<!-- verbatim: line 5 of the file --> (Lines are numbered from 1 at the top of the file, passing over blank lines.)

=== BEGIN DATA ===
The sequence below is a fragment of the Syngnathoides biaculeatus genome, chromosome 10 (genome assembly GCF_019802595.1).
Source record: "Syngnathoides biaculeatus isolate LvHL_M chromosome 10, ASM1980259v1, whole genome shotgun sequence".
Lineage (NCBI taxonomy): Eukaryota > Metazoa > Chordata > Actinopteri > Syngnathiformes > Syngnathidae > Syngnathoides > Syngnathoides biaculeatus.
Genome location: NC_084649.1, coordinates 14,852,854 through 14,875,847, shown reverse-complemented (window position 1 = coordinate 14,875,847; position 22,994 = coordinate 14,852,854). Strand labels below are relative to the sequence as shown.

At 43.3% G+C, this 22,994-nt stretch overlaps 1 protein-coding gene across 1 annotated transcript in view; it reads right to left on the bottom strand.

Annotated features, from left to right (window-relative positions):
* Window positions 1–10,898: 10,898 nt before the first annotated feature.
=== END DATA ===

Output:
At 43.3% G+C, this 22,994-nt stretch overlaps 1 protein-coding gene across 1 annotated transcript in view; it reads right to left on the bottom strand.